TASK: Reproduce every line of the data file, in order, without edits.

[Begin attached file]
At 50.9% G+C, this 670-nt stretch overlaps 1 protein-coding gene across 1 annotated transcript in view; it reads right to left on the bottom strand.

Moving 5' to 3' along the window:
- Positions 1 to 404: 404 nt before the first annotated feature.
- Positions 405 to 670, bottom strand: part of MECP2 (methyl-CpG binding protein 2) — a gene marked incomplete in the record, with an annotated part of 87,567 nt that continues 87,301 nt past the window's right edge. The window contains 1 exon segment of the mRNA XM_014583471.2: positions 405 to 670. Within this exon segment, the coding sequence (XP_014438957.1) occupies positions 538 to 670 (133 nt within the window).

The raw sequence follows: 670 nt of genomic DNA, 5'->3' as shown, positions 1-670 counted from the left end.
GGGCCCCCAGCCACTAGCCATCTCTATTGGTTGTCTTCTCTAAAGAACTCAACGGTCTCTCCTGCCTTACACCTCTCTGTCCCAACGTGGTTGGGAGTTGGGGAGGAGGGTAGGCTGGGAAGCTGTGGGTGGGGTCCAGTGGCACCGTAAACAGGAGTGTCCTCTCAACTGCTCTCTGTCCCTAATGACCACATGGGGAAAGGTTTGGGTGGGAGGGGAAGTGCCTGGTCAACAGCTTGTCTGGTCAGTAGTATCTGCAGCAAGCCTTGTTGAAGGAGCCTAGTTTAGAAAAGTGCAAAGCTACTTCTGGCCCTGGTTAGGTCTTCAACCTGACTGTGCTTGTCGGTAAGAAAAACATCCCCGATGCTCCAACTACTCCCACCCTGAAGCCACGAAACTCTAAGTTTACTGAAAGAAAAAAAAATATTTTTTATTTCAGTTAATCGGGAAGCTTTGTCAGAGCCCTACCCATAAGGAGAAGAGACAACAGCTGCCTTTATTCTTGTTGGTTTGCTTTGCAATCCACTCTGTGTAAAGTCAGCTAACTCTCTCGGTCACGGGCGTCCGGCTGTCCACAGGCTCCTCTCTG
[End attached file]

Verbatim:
At 50.9% G+C, this 670-nt stretch overlaps 1 protein-coding gene across 1 annotated transcript in view; it reads right to left on the bottom strand.

Moving 5' to 3' along the window:
- Positions 1 to 404: 404 nt before the first annotated feature.
- Positions 405 to 670, bottom strand: part of MECP2 (methyl-CpG binding protein 2) — a gene marked incomplete in the record, with an annotated part of 87,567 nt that continues 87,301 nt past the window's right edge. The window contains 1 exon segment of the mRNA XM_014583471.2: positions 405 to 670. Within this exon segment, the coding sequence (XP_014438957.1) occupies positions 538 to 670 (133 nt within the window).

The raw sequence follows: 670 nt of genomic DNA, 5'->3' as shown, positions 1-670 counted from the left end.
GGGCCCCCAGCCACTAGCCATCTCTATTGGTTGTCTTCTCTAAAGAACTCAACGGTCTCTCCTGCCTTACACCTCTCTGTCCCAACGTGGTTGGGAGTTGGGGAGGAGGGTAGGCTGGGAAGCTGTGGGTGGGGTCCAGTGGCACCGTAAACAGGAGTGTCCTCTCAACTGCTCTCTGTCCCTAATGACCACATGGGGAAAGGTTTGGGTGGGAGGGGAAGTGCCTGGTCAACAGCTTGTCTGGTCAGTAGTATCTGCAGCAAGCCTTGTTGAAGGAGCCTAGTTTAGAAAAGTGCAAAGCTACTTCTGGCCCTGGTTAGGTCTTCAACCTGACTGTGCTTGTCGGTAAGAAAAACATCCCCGATGCTCCAACTACTCCCACCCTGAAGCCACGAAACTCTAAGTTTACTGAAAGAAAAAAAAATATTTTTTATTTCAGTTAATCGGGAAGCTTTGTCAGAGCCCTACCCATAAGGAGAAGAGACAACAGCTGCCTTTATTCTTGTTGGTTTGCTTTGCAATCCACTCTGTGTAAAGTCAGCTAACTCTCTCGGTCACGGGCGTCCGGCTGTCCACAGGCTCCTCTCTG